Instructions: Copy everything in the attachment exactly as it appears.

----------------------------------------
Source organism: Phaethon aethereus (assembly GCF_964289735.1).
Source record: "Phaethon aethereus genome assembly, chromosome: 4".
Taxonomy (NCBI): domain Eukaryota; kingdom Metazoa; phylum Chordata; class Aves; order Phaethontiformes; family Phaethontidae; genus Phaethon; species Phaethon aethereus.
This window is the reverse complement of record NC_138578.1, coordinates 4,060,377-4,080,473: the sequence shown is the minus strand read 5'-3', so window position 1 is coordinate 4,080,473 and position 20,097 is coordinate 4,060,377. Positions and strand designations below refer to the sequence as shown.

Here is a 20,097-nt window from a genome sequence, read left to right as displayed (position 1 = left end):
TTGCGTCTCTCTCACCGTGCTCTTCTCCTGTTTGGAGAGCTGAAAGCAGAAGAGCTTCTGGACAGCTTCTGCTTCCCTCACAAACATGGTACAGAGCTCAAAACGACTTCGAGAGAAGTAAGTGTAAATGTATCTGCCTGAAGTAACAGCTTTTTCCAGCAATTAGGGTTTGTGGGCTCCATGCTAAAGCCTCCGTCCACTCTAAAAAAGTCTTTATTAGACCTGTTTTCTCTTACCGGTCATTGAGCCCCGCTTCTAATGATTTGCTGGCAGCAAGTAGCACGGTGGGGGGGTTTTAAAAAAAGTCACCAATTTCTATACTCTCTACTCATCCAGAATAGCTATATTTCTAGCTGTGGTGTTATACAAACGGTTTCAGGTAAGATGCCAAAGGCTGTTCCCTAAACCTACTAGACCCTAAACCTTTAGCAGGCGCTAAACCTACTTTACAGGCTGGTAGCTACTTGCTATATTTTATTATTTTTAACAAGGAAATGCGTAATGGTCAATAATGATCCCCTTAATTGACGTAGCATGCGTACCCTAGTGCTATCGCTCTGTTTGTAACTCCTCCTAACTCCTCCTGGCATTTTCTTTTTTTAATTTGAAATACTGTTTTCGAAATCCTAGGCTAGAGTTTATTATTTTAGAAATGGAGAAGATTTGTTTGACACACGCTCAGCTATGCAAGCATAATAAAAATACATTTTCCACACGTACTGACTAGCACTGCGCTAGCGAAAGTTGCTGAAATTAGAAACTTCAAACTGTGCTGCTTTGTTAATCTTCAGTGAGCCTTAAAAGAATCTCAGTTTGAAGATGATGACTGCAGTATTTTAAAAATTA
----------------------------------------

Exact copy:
Source organism: Phaethon aethereus (assembly GCF_964289735.1).
Source record: "Phaethon aethereus genome assembly, chromosome: 4".
Taxonomy (NCBI): domain Eukaryota; kingdom Metazoa; phylum Chordata; class Aves; order Phaethontiformes; family Phaethontidae; genus Phaethon; species Phaethon aethereus.
This window is the reverse complement of record NC_138578.1, coordinates 4,060,377-4,080,473: the sequence shown is the minus strand read 5'-3', so window position 1 is coordinate 4,080,473 and position 20,097 is coordinate 4,060,377. Positions and strand designations below refer to the sequence as shown.

Here is a 20,097-nt window from a genome sequence, read left to right as displayed (position 1 = left end):
TTGCGTCTCTCTCACCGTGCTCTTCTCCTGTTTGGAGAGCTGAAAGCAGAAGAGCTTCTGGACAGCTTCTGCTTCCCTCACAAACATGGTACAGAGCTCAAAACGACTTCGAGAGAAGTAAGTGTAAATGTATCTGCCTGAAGTAACAGCTTTTTCCAGCAATTAGGGTTTGTGGGCTCCATGCTAAAGCCTCCGTCCACTCTAAAAAAGTCTTTATTAGACCTGTTTTCTCTTACCGGTCATTGAGCCCCGCTTCTAATGATTTGCTGGCAGCAAGTAGCACGGTGGGGGGGTTTTAAAAAAAGTCACCAATTTCTATACTCTCTACTCATCCAGAATAGCTATATTTCTAGCTGTGGTGTTATACAAACGGTTTCAGGTAAGATGCCAAAGGCTGTTCCCTAAACCTACTAGACCCTAAACCTTTAGCAGGCGCTAAACCTACTTTACAGGCTGGTAGCTACTTGCTATATTTTATTATTTTTAACAAGGAAATGCGTAATGGTCAATAATGATCCCCTTAATTGACGTAGCATGCGTACCCTAGTGCTATCGCTCTGTTTGTAACTCCTCCTAACTCCTCCTGGCATTTTCTTTTTTTAATTTGAAATACTGTTTTCGAAATCCTAGGCTAGAGTTTATTATTTTAGAAATGGAGAAGATTTGTTTGACACACGCTCAGCTATGCAAGCATAATAAAAATACATTTTCCACACGTACTGACTAGCACTGCGCTAGCGAAAGTTGCTGAAATTAGAAACTTCAAACTGTGCTGCTTTGTTAATCTTCAGTGAGCCTTAAAAGAATCTCAGTTTGAAGATGATGACTGCAGTATTTTAAAAATTA